• Workday is the company that scares SAP and others. For services companies, ERP may mean Workday. Workday is primarily all about HR today, but watch its foray into financials very closely. There's a 2012 IPO on deck.
  • SuccessFactors is another HR play that is installed everywhere. The business execution vision is interesting and has promise.

Losers: The market is doing too well for now, but a shakeout looms.

Work in progress: Google Apps

As for the work in progress, Google Apps appears to be focused on the midmarket these days. Google Apps is now commonplace, but I want to see what's next.

PCs

Winners: Lenovo, Apple, Dell
  • Lenovo's gains of late have been nothing short of stunning as it rides the enterprise upgrade cycle. I like the ThinkPad tablet for uniqueness---I have no idea how it'll sell though.
  • Apple: Macs are increasingly in the enterprise and I suspect that there will be more of them. Tim Cook, Apple's new CEO, seems much more enterprise friendly than Steve Jobs, who allowed the company to sell into corporate accounts, but basically was all about the consumer play.
  • Dell: Dell is selling into the corporate PC upgrade cycle too and generally doing well. Profitability leaves something to be desired for the PC business. Dell could---arguably should---drop the consumer fascination.

Losers: Acer

Acer was about netbooks only is halfway interested in tablets and it's questionable where this brand heads.

Work in progress: HP

HP is the second most profitable PC maker behind Apple so you can't call it a loser. However, the PC spin-off communication was botched and uncertainty rules. Until HP clarifies its plans, HP's PC unit may struggle.

Mobile

Winners: Samsung, Google, Apple, HTC, Verizon, AT&T

I lumped hardware, software and carriers together here.

Clearly Android is a key winner. Android is dominant and carries Google services and a few hardware makers along for the ride. Samsung and HTC are the top dogs in the Android world. It's quite an Android army. One nit: Android feels to geeky to me. In fact, it reminds me of a mobile Windows 3.1.

Apple as a winner is a no brainer. The iPhone and iPad dominate. In fact, no other tablet maker has come close to denting the iPad. Frankly, it's sad that Apple caught the industry so flat-footed that rivals haven't been able to close the gap for years.

At the beginning of 2011, it looked like Verizon and AT&T were going to kill each other once Verizon got the iPhone. Nothing happened. The two companies own U.S. wireless service.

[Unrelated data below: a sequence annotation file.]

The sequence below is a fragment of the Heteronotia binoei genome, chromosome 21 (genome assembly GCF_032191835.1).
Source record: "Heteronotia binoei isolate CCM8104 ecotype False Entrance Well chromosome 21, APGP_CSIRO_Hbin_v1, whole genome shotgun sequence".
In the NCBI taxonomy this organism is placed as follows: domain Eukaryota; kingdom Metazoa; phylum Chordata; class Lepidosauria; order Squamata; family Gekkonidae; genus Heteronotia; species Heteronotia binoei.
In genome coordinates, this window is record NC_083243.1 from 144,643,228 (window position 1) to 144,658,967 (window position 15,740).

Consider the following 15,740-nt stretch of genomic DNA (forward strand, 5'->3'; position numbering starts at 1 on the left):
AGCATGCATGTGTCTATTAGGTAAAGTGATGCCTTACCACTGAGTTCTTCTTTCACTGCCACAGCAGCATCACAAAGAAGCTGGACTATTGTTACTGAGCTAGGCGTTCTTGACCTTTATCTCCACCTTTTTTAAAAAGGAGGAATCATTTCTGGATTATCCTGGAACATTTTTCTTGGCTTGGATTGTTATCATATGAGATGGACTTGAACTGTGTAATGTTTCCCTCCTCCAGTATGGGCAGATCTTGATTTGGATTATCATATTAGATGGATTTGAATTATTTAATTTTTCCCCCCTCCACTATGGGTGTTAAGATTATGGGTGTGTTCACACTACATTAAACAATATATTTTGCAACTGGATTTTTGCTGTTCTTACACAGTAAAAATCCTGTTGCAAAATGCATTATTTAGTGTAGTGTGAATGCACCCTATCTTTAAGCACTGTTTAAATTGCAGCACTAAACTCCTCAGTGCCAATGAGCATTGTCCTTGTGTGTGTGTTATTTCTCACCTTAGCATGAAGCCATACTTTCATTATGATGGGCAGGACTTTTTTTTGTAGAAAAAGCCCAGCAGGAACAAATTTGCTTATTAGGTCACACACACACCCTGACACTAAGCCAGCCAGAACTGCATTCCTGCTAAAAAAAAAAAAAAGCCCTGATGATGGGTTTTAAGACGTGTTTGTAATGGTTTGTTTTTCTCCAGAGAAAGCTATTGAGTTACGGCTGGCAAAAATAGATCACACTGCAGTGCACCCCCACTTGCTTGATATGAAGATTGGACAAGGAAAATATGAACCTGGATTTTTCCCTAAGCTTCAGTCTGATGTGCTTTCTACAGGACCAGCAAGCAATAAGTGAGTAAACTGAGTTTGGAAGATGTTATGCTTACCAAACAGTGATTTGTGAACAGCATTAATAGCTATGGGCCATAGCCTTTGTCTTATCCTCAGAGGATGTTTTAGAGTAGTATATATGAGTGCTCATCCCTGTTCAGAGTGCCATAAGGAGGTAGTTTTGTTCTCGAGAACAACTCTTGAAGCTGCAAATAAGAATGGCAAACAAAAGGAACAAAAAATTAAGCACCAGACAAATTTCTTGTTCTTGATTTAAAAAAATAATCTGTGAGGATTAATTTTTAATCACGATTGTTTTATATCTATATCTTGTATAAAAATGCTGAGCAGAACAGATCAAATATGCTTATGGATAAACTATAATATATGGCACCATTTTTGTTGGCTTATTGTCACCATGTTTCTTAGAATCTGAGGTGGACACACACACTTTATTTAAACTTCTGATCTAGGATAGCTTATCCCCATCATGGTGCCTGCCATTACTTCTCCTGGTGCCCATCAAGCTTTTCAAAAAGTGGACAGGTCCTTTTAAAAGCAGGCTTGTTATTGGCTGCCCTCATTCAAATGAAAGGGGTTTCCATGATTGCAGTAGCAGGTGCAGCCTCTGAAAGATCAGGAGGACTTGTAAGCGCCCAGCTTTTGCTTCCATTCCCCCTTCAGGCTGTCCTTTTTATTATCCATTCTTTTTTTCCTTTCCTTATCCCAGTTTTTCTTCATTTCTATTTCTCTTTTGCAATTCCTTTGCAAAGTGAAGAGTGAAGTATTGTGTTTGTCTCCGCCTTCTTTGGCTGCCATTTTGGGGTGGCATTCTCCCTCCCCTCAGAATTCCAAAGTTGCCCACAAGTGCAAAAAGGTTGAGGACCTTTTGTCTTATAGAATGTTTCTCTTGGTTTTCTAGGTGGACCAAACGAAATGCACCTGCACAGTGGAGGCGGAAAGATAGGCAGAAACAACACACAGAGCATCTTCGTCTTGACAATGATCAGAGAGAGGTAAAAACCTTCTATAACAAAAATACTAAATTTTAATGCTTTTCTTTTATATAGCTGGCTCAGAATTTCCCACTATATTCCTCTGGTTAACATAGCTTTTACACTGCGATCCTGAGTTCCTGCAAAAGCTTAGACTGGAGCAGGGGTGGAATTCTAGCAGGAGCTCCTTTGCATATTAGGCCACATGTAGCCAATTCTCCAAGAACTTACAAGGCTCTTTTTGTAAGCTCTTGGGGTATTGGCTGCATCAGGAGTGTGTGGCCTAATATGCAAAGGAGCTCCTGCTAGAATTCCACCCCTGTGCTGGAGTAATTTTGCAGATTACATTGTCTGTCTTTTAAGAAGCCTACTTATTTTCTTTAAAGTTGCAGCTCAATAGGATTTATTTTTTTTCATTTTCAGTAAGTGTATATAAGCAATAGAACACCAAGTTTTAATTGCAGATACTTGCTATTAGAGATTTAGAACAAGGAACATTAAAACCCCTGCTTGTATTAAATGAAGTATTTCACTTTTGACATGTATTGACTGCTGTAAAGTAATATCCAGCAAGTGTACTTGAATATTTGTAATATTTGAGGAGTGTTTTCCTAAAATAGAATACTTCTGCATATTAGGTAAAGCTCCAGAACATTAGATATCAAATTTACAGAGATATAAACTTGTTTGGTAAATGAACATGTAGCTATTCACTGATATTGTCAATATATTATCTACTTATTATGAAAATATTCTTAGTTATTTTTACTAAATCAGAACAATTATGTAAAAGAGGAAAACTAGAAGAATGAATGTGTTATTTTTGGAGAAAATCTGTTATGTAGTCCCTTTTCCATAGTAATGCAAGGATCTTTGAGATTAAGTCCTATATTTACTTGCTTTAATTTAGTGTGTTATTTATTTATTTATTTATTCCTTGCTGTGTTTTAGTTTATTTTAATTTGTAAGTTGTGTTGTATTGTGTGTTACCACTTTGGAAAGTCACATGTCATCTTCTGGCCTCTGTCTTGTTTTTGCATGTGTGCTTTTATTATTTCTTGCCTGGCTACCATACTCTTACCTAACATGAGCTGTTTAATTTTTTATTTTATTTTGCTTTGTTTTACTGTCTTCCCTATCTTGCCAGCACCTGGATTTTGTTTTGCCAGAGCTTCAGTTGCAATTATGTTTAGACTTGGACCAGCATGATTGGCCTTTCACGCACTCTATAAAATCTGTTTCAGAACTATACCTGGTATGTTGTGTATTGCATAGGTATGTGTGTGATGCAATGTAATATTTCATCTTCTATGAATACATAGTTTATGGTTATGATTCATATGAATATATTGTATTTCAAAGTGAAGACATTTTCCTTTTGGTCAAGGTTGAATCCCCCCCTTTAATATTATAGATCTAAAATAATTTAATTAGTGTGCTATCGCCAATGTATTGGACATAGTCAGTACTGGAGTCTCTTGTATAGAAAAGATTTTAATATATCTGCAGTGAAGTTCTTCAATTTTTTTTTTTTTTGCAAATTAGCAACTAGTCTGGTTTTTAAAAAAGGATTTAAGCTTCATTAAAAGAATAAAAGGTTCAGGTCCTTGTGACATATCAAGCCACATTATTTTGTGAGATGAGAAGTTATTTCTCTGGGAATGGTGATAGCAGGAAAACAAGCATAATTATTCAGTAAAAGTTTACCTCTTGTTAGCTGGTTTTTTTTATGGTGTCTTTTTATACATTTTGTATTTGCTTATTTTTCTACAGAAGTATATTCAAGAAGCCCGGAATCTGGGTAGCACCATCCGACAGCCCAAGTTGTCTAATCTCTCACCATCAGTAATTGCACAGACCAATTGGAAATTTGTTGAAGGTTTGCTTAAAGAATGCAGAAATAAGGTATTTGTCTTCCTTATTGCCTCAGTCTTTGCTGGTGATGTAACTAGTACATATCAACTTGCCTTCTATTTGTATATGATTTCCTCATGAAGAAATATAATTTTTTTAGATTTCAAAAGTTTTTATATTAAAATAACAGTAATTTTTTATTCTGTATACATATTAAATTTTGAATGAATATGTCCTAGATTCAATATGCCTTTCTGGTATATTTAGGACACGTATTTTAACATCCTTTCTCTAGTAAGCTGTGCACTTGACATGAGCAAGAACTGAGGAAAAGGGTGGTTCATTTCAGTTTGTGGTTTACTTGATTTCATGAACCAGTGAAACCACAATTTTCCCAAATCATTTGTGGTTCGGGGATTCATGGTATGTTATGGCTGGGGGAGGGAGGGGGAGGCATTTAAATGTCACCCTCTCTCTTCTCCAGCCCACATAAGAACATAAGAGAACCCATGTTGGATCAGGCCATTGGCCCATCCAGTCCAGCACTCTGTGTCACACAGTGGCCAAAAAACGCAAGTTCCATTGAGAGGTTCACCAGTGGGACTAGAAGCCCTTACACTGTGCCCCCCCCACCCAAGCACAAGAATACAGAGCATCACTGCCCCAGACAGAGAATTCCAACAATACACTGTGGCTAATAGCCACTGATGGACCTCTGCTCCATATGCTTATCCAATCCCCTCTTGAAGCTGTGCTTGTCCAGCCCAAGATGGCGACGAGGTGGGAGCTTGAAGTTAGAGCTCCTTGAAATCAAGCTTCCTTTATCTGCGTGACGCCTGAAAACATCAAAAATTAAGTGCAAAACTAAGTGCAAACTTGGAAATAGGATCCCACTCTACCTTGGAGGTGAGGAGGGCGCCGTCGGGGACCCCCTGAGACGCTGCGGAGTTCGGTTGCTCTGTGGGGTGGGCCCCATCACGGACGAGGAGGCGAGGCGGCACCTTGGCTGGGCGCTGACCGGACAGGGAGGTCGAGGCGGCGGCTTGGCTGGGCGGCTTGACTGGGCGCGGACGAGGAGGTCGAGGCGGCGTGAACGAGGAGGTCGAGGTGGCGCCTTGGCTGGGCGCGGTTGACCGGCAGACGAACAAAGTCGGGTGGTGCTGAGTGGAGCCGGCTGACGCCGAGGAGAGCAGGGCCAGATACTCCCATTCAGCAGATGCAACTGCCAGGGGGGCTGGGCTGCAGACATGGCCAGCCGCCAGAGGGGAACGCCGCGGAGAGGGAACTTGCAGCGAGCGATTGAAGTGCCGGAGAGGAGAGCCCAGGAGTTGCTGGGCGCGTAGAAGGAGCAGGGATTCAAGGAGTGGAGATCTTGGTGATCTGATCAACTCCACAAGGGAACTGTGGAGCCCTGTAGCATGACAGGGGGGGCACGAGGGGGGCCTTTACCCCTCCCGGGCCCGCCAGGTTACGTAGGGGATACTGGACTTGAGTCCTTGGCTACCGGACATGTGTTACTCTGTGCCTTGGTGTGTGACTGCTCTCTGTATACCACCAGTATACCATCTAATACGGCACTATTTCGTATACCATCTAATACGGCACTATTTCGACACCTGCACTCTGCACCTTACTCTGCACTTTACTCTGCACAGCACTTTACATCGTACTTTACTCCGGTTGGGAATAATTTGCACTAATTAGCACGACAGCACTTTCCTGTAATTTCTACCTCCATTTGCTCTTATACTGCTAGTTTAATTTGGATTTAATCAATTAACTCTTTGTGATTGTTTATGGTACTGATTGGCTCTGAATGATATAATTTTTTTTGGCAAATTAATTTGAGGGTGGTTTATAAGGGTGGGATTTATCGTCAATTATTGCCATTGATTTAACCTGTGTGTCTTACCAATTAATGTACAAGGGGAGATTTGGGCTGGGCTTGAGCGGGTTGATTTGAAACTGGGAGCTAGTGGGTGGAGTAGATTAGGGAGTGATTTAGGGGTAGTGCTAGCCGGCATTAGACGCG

Losers: RIM, Nokia, Microsoft

As for the losers, RIM strikes me as a mess. The PlayBook is troubled. RIM overpromises and underdelivers. I need to see a few quarters of sustained BlackBerry 7 device sales before I even consider thinking differently about RIM.

Nokia and Microsoft are losers until proven otherwise. Nokia is a mess and is betting on Windows Phone 7, which hasn't really gained much traction. Windows Phone 7 is a sweet OS and arguably second only to Apple's iOS. The problem is no one is buying Windows Phone 7 devices in volume. That's where Nokia comes in. Both companies have to prove they can compete as a unit. And don't get me started on Microsoft's continued no-show in the tablet market.

Works in progress: Sprint

And finally, Sprint is an interesting work in progress. Customer service has improved and the budget pricing is easy to understand. However, Sprint has a garbled network vision with WiMax and LTE and a balance sheet time bomb via its Clearwire partnership. On the bright side, Sprint is getting the iPhone. If the network holds up, Sprint may be up for renewal.

Companies worth watching:

Here are a few companies I find interesting to watch:

  • Citrix: An interesting mobile story and desktop virtualization play. One thing to watch regarding Citrix is the costs involved on the back end if you use it for desktop virtualization. Ditto for VMware. Moka Five has good story to tell about local/cloud and inexpensive implementations relative to the bigger dogs.
  • Riverbed: WAN optimization could go mainstream. The company is chugging along nicely.
  • Zoho: This SaaS vendor has a wide selection of apps and is one of the few companies that hasn't shunned the SMB market. Many vendors start SMB and then move up the food chain. Zoho is worth a close look and is a bit of an odd duck: The company has been bootstrapped from the beginning and has no interest in selling out. Operates out of India and Austin, Texas with an office for looks in the Valley.
  • Fusion-io: I like its SSD approach to the data center, but need to see more traction.
  • Sea Micro: Here's a company that builds kick-ass servers with Atom chips. It also builds and engineers its systems in the U.S. What's not to love?

Topics: Emerging Tech, Apple, Banking, Cloud, Dell, Enterprise Software, Hardware, Hewlett-Packard, Laptops, Microsoft, Mobility, Oracle, Storage, Tablets, Telcos

About

Larry Dignan is Editor in Chief of ZDNet and SmartPlanet as well as Editorial Director of ZDNet's sister site TechRepublic. He was most recently Executive Editor of News and Blogs at ZDNet. Prior to that he was executive news editor at eWeek and news editor at Baseline. He also served as the East Coast news editor and finance editor at CN... Full Bio